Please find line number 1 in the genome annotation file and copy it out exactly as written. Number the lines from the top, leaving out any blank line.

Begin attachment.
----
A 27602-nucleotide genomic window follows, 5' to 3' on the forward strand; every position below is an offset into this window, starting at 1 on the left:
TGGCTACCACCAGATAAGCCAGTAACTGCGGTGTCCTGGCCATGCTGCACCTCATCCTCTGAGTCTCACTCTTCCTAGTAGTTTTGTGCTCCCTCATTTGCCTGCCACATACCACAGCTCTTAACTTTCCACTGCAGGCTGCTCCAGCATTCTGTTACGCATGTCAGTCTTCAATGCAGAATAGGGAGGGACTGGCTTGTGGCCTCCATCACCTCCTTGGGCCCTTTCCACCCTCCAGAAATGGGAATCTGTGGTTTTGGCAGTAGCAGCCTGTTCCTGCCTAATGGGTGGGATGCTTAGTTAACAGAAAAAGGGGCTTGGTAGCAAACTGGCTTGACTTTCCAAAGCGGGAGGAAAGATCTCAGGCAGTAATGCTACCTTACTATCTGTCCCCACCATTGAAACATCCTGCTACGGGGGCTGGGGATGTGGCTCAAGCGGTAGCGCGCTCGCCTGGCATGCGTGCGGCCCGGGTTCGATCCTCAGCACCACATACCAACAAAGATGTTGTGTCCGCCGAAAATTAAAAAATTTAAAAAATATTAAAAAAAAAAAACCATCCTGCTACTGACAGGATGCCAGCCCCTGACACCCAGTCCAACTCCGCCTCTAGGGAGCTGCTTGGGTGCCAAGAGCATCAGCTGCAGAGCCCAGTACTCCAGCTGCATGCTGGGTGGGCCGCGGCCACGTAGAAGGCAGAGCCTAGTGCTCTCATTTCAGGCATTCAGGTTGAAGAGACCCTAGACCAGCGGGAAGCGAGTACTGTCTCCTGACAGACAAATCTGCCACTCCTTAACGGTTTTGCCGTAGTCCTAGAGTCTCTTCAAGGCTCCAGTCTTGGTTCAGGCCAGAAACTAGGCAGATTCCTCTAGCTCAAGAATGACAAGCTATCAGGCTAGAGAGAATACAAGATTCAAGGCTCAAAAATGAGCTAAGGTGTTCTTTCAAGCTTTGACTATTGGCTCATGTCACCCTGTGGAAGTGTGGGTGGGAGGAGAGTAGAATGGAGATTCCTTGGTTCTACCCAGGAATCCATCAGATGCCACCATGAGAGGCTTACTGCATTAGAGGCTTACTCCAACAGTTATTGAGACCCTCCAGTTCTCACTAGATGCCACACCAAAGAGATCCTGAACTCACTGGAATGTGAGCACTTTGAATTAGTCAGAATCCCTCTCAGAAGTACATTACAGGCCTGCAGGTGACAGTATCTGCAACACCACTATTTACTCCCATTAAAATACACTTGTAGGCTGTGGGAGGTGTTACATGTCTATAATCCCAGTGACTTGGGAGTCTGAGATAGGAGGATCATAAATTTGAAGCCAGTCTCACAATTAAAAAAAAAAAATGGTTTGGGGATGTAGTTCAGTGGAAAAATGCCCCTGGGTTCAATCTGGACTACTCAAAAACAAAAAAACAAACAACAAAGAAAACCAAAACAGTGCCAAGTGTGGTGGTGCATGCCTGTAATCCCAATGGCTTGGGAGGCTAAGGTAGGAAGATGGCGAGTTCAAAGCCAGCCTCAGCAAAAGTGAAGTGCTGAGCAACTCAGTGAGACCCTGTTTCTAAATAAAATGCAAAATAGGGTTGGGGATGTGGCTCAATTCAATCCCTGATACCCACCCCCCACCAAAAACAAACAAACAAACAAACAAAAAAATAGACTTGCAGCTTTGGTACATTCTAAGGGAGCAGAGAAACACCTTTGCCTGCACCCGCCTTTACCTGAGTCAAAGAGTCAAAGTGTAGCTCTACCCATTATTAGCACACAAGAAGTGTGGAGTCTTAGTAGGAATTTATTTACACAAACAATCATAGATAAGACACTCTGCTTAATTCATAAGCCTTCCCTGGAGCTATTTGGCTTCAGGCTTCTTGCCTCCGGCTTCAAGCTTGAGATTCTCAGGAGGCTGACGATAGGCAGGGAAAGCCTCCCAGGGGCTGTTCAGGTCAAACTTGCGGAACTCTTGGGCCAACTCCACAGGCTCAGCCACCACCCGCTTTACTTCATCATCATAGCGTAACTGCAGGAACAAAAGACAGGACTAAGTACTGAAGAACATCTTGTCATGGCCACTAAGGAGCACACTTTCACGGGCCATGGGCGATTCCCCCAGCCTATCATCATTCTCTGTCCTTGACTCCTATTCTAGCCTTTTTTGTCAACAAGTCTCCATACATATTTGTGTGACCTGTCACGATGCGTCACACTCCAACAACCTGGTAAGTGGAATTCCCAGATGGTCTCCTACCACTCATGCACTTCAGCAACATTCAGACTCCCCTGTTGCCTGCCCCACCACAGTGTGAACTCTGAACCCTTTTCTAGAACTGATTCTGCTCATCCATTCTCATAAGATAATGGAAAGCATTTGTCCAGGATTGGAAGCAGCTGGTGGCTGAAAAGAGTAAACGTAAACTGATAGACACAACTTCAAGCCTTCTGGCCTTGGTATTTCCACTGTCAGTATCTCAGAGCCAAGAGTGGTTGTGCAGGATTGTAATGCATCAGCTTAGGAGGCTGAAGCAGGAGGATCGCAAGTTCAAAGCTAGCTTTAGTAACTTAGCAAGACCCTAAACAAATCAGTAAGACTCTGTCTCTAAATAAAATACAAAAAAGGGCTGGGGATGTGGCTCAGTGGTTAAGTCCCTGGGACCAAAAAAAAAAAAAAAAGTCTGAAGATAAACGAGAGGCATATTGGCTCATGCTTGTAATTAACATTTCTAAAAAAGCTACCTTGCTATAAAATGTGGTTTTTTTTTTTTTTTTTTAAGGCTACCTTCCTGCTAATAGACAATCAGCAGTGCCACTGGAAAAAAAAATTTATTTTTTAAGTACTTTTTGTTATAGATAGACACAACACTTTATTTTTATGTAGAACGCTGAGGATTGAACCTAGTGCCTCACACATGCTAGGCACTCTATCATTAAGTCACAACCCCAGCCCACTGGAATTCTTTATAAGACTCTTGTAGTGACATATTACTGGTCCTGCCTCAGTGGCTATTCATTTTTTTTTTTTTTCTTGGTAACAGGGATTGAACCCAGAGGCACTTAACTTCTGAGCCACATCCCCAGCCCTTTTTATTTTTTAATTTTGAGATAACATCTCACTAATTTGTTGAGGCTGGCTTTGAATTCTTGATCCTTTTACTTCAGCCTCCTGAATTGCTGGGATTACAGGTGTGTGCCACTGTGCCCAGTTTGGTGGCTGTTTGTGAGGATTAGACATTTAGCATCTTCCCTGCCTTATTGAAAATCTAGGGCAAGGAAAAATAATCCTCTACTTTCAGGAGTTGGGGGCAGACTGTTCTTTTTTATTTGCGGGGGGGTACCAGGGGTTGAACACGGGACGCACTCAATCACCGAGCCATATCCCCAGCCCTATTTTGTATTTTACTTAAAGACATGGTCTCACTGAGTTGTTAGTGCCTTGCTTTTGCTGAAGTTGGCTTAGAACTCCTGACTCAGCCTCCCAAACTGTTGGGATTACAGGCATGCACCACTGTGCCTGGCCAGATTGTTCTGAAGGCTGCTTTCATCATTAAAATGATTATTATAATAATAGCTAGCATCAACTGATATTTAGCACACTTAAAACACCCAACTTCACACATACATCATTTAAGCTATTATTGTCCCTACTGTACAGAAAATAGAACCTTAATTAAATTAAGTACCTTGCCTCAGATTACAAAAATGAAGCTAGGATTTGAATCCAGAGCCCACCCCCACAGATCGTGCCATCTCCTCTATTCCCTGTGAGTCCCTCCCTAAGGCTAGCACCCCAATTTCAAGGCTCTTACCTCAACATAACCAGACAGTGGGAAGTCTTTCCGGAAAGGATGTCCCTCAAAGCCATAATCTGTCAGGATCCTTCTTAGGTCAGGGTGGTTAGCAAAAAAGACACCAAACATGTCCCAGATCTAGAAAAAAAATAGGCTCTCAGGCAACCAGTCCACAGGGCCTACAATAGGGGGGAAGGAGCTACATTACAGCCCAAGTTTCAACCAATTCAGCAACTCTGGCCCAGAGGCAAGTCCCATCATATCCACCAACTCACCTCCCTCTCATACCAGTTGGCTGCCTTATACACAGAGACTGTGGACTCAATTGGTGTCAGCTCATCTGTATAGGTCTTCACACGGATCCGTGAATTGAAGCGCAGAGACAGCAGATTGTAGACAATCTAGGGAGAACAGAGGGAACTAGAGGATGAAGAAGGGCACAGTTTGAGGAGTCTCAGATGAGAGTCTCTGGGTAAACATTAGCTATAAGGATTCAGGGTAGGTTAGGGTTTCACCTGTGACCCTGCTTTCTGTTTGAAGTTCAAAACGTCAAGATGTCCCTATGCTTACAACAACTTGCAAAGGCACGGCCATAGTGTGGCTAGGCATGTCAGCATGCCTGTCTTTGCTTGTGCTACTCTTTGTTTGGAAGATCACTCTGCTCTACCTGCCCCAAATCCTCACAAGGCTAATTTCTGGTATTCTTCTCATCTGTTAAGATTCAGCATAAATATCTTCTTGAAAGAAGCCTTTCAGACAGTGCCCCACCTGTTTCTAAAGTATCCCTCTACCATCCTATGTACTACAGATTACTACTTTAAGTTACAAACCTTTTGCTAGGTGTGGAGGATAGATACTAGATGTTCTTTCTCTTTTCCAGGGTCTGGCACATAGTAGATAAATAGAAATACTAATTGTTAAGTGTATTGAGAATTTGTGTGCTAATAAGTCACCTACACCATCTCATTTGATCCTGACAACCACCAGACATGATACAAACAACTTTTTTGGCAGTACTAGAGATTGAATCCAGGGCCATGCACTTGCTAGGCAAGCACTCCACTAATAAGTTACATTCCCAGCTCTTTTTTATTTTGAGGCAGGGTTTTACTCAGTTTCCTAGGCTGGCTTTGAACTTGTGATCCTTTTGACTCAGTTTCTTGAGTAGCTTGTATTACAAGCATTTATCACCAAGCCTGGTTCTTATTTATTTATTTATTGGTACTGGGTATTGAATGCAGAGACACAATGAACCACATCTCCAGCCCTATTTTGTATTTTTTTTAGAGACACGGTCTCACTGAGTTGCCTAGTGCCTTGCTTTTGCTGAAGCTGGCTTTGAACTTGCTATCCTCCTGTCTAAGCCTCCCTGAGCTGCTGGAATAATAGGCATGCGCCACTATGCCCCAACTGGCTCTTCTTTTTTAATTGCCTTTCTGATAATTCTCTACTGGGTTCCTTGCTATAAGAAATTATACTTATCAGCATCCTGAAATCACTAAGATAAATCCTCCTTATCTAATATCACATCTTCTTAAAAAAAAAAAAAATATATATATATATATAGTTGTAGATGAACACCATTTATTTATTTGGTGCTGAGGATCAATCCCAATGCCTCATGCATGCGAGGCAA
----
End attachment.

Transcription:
A 27602-nucleotide genomic window follows, 5' to 3' on the forward strand; every position below is an offset into this window, starting at 1 on the left: